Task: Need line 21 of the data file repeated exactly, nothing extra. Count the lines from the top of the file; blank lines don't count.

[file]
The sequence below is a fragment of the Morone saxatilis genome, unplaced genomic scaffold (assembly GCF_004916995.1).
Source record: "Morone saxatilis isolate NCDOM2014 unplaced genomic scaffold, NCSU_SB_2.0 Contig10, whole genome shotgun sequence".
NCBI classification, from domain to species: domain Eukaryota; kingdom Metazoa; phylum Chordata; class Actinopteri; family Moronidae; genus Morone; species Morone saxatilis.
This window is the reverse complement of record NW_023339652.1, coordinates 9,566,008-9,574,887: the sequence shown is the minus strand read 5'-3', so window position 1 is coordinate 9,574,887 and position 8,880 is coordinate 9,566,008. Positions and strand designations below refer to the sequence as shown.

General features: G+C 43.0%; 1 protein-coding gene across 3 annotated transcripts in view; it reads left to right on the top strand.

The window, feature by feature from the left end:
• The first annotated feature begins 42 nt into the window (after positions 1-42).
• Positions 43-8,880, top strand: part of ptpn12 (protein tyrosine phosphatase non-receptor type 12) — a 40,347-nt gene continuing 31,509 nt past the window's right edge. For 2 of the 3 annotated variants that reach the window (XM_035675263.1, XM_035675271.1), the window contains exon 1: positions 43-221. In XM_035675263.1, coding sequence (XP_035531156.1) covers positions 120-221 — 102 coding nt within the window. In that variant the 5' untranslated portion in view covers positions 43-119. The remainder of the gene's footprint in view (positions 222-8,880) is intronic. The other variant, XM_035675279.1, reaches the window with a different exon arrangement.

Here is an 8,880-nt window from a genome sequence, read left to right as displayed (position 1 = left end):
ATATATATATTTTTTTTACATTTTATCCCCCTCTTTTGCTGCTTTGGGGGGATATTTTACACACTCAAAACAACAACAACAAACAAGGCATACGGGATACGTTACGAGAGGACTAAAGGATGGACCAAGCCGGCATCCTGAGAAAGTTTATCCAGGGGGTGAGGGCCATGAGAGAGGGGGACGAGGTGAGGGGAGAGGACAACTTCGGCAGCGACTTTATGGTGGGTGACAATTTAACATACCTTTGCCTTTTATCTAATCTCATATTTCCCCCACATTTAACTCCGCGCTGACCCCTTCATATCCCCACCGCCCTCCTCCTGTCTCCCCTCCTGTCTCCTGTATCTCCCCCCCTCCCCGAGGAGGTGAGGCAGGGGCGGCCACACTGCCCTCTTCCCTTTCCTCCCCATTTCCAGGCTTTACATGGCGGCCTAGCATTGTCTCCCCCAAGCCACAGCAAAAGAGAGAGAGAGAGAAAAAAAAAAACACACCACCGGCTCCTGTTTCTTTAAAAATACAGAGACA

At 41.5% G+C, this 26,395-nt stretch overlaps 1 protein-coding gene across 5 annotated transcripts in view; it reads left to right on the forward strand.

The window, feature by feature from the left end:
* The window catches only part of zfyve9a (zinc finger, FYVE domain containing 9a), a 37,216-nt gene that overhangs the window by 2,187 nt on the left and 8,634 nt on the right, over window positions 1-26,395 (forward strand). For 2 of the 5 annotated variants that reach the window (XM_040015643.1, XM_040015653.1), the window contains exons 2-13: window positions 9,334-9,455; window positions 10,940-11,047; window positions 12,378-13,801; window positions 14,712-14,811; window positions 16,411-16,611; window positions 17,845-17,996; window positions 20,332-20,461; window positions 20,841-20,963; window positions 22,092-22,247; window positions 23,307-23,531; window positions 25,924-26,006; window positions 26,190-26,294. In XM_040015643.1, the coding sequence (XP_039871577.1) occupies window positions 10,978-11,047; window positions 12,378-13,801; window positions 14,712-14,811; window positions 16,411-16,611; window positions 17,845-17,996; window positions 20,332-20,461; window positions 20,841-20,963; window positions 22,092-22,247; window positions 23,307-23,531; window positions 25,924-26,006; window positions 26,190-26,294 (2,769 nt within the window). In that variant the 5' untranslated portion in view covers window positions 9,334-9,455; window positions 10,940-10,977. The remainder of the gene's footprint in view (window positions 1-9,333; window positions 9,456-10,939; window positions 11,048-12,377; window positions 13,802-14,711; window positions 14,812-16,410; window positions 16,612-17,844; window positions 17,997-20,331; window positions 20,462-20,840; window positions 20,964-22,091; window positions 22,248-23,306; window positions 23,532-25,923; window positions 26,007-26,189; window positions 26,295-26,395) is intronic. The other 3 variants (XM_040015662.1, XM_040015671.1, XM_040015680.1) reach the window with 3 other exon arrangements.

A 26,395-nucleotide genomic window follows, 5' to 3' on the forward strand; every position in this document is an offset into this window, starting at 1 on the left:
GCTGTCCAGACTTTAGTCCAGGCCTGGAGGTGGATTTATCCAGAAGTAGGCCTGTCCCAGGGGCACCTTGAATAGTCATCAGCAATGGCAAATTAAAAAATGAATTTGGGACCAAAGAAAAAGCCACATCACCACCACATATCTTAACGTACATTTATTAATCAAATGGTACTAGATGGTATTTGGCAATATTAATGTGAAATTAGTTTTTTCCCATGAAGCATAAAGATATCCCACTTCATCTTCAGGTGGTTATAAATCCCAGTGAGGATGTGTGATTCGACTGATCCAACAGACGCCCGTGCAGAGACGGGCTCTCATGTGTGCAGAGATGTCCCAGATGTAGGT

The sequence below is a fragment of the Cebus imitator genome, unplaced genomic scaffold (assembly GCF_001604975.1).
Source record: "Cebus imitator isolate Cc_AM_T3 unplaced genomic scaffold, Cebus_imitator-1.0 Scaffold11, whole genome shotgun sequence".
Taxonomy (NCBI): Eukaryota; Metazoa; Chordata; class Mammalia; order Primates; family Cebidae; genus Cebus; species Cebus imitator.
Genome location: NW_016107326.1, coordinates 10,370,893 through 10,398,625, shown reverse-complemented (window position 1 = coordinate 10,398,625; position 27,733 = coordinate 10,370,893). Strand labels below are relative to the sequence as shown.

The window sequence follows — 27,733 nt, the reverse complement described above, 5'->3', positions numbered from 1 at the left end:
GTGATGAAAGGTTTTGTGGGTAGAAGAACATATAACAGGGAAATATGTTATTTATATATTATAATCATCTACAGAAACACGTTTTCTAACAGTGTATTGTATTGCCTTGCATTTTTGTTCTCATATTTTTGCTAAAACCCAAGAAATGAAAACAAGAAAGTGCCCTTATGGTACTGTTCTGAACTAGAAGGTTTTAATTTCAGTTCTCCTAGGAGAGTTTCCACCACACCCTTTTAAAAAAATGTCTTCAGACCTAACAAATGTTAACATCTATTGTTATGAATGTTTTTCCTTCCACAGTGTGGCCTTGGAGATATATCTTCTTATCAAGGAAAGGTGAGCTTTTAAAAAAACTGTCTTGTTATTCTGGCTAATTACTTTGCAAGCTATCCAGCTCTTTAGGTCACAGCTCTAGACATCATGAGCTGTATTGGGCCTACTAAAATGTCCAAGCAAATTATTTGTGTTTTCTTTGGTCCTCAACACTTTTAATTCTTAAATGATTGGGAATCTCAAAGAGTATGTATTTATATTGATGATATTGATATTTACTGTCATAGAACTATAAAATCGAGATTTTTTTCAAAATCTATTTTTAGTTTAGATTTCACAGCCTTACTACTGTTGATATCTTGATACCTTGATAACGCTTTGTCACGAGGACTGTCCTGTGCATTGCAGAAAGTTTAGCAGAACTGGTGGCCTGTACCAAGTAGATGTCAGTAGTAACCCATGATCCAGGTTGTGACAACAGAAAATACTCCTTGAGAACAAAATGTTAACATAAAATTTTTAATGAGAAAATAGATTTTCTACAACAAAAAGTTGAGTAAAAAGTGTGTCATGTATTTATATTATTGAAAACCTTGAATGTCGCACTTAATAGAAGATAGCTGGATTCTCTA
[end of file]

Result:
GTGATGAAAGGTTTTGTGGGTAGAAGAACATATAACAGGGAAATATGTTATTTATATATTATAATCATCTACAGAAACACGTTTTCTAACAGTGTATTGTATTGCCTTGCATTTTTGTTCTCATATTTTTGCTAAAACCCAAGAAATGAAAACAAGAAAGTGCCCTTATGGTACTGTTCTGAACTAGAAGGTTTTAATTTCAGTTCTCCTAGGAGAGTTTCCACCACACCCTTTTAAAAAAATGTCTTCAGACCTAACAAATGTTAACATCTATTGTTATGAATGTTTTTCCTTCCACAGTGTGGCCTTGGAGATATATCTTCTTATCAAGGAAAGGTGAGCTTTTAAAAAAACTGTCTTGTTATTCTGGCTAATTACTTTGCAAGCTATCCAGCTCTTTAGGTCACAGCTCTAGACATCATGAGCTGTATTGGGCCTACTAAAATGTCCAAGCAAATTATTTGTGTTTTCTTTGGTCCTCAACACTTTTAATTCTTAAATGATTGGGAATCTCAAAGAGTATGTATTTATATTGATGATATTGATATTTACTGTCATAGAACTATAAAATCGAGATTTTTTTCAAAATCTATTTTTAGTTTAGATTTCACAGCCTTACTACTGTTGATATCTTGATACCTTGATAACGCTTTGTCACGAGGACTGTCCTGTGCATTGCAGAAAGTTTAGCAGAACTGGTGGCCTGTACCAAGTAGATGTCAGTAGTAACCCATGATCCAGGTTGTGACAACAGAAAATACTCCTTGAGAACAAAATGTTAACATAAAATTTTTAATGAGAAAATAGATTTTCTACAACAAAAAGTTGAGTAAAAAGTGTGTCATGTATTTATATTATTGAAAACCTTGAATGTCGCACTTAATAGAAGATAGCTGGATTCTCTA